As the warmer weather comes with spring, so does a pest that seemingly grows in virulence each year: the tick.

This year, officials from the Pennsylvania Department of Environmental Protection are cautioning those venturing outside that “the rare but dangerous” deer tick virus, or DTV, has been detected at high levels in ticks for the first time in several areas of the state, and as close to Philly as Montgomery County.

DTV is a type of Powassan virus, which the CDC says has increased in recent years, mostly in the Northeast and Great Lakes regions from late spring to midfall, when ticks are most active. Pennsylvania began detecting DTV-positive ticks after it launched its five-year tick surveillance program in 2018.

What is deer tick virus?

The first reported case in Pennsylvania occurred in 2011. There are no medicines to treat Powassan nor vaccines to prevent it, though many of those infected with Powassan virus do not experience symptoms. If they do, symptoms emerge a week to a month after a bite:

  • Initial symptoms can include fever, headache, vomiting, and weakness.

  • More severe symptoms can include confusion, loss of coordination, difficulty speaking, and seizures.

  • The virus can cause encephalitis, an infection of the brain, or meningitis, an infection of the membranes around the brain and spinal cord.

  • About 1 in 10 people who get the severe form dies; half experience long-term health problems such as headaches, loss of muscle mass, and memory issues.

Pennsylvania has recorded only 10 Powassan virus cases between 2011 and 2020, but officials suggest that could rise as a separate threat from already widely transmitted Lyme disease.

» READ MORE: The most common ticks in the Philly region, and how to protect yourself

What other threats do deer ticks pose?

“Lyme disease has been present in all 67 counties for some time, and unfortunately, the prevalence of the very serious Deer Tick Virus appears to be increasing in some tick populations,” Patrick McDonnell, secretary of the state Department of Environmental Protection, said in a news release.

And now is the time: Deer ticks, also known as blacklegged ticks, start to become active when temperatures reach in the mid-30s and above, with April ushering prime time for the pests through fall.

Besides Montgomery, DTV has been detected in ticks in 15 other counties: Adams, Allegheny, Centre, Clearfield, Columbia, Dauphin, Fayette, Lebanon, Mifflin, Monroe, Schuylkill, Venango, Washington, Westmoreland, and Wyoming.

Clearfield, Centre, and Wyoming Counties are considered “hot spots” because “unusually high infection rates” of the deer tick virus were found in adult tick samples at Fisherman’s Paradise public fishing area on Spring Creek in Centre County, Iroquois Trail near Tunkhannock in Wyoming County, and Lawrence Township Recreational Park in Clearfield County.

The infection rate of ticks sampled exceeded 80% at each of those three locations; however, the infection rate outside of those areas is a fractional 0.6%.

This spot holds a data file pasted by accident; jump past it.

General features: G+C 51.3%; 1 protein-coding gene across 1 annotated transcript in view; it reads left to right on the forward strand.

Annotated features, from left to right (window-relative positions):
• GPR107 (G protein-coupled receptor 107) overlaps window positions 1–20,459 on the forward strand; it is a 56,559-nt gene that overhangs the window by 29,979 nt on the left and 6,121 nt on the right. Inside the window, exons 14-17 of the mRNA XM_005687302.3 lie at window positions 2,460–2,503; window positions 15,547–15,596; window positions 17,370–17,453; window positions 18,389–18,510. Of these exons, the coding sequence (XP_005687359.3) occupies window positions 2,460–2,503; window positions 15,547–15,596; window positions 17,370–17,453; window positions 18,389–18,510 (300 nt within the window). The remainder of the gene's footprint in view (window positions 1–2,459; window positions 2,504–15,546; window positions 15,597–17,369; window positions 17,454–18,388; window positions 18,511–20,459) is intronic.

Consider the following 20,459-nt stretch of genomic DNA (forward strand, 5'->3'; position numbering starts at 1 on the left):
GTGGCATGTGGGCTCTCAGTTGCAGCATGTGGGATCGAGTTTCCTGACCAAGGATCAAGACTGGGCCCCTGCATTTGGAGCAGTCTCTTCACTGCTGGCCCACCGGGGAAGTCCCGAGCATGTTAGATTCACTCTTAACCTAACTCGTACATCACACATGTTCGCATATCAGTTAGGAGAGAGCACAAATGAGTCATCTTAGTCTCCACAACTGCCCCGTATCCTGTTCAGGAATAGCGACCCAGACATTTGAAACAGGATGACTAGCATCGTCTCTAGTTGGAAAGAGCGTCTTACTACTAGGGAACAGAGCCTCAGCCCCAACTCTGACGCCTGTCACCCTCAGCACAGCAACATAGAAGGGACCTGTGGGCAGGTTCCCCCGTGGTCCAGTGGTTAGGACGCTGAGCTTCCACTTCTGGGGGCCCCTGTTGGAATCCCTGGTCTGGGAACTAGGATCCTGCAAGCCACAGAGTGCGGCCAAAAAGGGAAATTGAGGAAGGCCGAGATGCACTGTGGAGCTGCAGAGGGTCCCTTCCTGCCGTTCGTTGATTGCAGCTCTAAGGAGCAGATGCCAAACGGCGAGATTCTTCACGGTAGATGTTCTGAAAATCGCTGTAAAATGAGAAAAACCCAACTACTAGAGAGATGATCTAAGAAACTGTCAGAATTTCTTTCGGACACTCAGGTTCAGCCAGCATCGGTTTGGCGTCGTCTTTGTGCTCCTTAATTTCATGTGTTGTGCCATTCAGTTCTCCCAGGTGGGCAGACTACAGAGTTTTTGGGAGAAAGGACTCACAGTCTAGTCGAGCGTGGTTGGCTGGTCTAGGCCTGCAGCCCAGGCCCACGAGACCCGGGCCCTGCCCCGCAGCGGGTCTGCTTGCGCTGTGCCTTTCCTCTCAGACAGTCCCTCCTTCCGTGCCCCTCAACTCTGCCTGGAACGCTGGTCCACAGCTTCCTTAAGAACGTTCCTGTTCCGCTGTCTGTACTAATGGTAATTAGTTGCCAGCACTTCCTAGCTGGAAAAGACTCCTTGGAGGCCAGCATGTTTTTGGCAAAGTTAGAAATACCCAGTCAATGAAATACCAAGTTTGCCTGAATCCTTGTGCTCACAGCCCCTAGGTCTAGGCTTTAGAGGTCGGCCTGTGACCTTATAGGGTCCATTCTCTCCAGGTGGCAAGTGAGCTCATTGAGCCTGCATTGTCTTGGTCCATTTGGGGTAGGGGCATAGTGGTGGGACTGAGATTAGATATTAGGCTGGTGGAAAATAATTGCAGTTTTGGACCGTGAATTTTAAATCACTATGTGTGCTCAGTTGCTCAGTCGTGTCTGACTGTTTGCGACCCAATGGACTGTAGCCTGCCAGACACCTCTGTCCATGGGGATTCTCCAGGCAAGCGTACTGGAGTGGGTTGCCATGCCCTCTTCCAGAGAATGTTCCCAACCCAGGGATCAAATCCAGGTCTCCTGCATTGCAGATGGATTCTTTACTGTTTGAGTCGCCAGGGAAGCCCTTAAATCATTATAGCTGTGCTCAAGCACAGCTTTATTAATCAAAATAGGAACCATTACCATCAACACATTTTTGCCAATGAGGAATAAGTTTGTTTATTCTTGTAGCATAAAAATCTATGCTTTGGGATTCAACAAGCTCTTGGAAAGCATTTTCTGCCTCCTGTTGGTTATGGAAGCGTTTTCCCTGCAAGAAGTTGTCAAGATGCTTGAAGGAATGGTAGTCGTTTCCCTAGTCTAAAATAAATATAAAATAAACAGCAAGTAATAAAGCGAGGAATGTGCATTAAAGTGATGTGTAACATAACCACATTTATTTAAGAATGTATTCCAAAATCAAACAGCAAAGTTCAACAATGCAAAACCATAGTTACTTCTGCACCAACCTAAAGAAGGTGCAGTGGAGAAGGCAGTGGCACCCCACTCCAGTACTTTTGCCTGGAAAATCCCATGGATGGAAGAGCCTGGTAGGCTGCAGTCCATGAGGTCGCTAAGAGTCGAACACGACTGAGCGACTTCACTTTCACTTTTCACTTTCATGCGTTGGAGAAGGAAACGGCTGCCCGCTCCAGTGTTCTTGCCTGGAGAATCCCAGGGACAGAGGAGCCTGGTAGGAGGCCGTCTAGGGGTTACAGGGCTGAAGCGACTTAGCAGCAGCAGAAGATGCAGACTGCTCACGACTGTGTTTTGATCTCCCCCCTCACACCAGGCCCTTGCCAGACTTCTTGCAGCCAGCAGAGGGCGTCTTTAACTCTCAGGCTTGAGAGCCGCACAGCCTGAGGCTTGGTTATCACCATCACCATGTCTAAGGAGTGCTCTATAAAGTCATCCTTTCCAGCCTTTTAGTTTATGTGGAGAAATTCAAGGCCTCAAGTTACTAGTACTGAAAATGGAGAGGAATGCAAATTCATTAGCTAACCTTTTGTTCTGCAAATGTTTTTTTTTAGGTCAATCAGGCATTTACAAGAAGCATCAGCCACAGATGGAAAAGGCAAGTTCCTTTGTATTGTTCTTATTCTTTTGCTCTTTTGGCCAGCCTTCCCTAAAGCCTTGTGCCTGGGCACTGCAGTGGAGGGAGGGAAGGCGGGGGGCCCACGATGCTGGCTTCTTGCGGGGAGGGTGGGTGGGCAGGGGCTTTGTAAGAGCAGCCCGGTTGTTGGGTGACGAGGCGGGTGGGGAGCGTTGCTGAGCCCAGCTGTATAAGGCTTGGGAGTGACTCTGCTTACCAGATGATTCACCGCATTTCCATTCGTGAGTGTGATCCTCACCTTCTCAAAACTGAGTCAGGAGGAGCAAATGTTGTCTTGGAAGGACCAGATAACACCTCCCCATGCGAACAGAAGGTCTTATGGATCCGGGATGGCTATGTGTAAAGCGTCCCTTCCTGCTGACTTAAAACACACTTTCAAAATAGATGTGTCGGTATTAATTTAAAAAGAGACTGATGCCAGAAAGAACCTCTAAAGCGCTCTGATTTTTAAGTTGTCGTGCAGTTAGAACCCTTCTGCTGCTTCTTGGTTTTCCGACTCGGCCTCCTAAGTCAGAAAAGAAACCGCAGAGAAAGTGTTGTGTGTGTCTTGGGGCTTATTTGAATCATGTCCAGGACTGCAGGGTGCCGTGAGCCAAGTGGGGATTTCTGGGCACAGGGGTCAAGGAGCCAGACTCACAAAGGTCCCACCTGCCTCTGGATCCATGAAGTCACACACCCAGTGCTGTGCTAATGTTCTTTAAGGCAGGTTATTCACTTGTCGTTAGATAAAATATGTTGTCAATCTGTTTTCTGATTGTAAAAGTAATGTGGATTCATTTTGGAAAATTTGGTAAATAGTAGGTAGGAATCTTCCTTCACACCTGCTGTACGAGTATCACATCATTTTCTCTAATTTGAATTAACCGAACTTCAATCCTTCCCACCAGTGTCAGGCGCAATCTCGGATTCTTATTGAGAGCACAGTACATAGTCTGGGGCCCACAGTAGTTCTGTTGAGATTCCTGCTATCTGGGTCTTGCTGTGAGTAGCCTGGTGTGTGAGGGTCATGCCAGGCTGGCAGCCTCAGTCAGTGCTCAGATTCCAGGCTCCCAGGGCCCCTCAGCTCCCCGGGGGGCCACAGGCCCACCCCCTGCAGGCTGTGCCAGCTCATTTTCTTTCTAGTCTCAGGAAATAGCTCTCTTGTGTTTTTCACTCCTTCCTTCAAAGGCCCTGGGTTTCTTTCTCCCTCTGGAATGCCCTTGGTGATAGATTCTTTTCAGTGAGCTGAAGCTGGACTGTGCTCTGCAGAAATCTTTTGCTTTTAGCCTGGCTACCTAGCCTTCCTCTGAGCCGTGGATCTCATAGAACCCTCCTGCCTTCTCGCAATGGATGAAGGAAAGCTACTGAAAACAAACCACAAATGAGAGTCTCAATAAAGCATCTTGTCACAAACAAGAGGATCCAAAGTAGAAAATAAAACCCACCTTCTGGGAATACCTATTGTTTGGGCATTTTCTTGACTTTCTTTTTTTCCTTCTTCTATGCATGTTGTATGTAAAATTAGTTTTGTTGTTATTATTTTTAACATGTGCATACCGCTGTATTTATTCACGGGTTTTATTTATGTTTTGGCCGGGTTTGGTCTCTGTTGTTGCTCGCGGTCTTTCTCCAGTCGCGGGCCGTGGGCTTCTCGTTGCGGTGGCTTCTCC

Still, that combined with Lyme disease, which is present in all 67 counties, is enough that Cindy Adams Dunn, secretary of the state’s Department of Conservation and Natural Resources, cautions that “Pennsylvanians should learn about the threats posed by tick-borne diseases and take commonsense precautions so they can enjoy our abundant natural resources — and the many wonderful physical and mental health benefits of outdoor recreation — as safely as possible.”

Denise Johnson, the state Department of Health’s physician general, noted that there is at least one Lyme disease case for every 100 people in Pennsylvania annually.

Deer ticks, about the size of a sesame seed, can also spread babesiosis, a disease transmitted by parasites that infects red blood cells.

The Game Commission and Fish and Boat Commission said hunters and anglers should especially take note of the dangers posed by ticks.

How can I be safe from ticks?

Officials recommend that those going outdoors:

  • Apply repellents with permethrin to clothing, and EPA-registered insect repellents such as DEET to exposed skin.

  • Wear light-colored outer clothing; tuck shirts into pants, and pants into socks.

  • Walk in the center of a trail to avoid brush with low-growing vegetation and tall grass where ticks can cling.

  • After returning home, remove all clothing, take a shower.

  • Place clothing into a dryer on high heat.

  • Check your body in a mirror and don’t forget to look in the scalp, ears, armpits, belly button, and groin.

  • Examine gear.

  • Check pets.

  • If you find a tick, use fine-tipped tweezers, grasp the pest as close to the skin as possible and pull upward with steady, even pressure to avoid breaking mount parts off, which can remain in the skin, making sure to get the head.

  • Disinfect the bite and your hands with rubbing alcohol, an iodine scrub, or soap and water.

  • Ignore “folklore” remedies such as applying nail polish to the tick, smearing it with petroleum jelly, or using heat to force it out.